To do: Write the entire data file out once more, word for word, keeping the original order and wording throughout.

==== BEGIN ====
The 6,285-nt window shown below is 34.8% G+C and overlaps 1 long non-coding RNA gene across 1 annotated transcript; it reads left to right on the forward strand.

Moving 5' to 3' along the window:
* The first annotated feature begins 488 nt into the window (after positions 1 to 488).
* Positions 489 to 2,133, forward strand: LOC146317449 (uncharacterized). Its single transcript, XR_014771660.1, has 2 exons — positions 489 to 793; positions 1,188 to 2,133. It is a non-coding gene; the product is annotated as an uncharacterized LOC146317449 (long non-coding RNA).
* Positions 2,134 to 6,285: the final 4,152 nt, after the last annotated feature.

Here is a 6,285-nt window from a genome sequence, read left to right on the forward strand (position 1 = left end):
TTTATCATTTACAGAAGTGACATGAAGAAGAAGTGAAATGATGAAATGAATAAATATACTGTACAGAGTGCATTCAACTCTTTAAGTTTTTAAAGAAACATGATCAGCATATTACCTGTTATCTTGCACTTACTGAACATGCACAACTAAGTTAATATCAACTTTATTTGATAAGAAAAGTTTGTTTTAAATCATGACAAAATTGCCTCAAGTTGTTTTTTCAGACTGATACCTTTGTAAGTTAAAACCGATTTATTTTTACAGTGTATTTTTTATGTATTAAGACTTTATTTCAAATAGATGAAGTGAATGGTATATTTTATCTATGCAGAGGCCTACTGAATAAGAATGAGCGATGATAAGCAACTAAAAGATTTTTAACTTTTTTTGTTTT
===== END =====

The 6,285-nt window shown below is 34.8% G+C and overlaps 1 long non-coding RNA gene across 1 annotated transcript; it reads left to right on the forward strand.

Moving 5' to 3' along the window:
* The first annotated feature begins 488 nt into the window (after positions 1 to 488).
* Positions 489 to 2,133, forward strand: LOC146317449 (uncharacterized). Its single transcript, XR_014771660.1, has 2 exons — positions 489 to 793; positions 1,188 to 2,133. It is a non-coding gene; the product is annotated as an uncharacterized LOC146317449 (long non-coding RNA).
* Positions 2,134 to 6,285: the final 4,152 nt, after the last annotated feature.

Here is a 6,285-nt window from a genome sequence, read left to right on the forward strand (position 1 = left end):
TTTATCATTTACAGAAGTGACATGAAGAAGAAGTGAAATGATGAAATGAATAAATATACTGTACAGAGTGCATTCAACTCTTTAAGTTTTTAAAGAAACATGATCAGCATATTACCTGTTATCTTGCACTTACTGAACATGCACAACTAAGTTAATATCAACTTTATTTGATAAGAAAAGTTTGTTTTAAATCATGACAAAATTGCCTCAAGTTGTTTTTTCAGACTGATACCTTTGTAAGTTAAAACCGATTTATTTTTACAGTGTATTTTTTATGTATTAAGACTTTATTTCAAATAGATGAAGTGAATGGTATATTTTATCTATGCAGAGGCCTACTGAATAAGAATGAGCGATGATAAGCAACTAAAAGATTTTTAACTTTTTTTGTTTT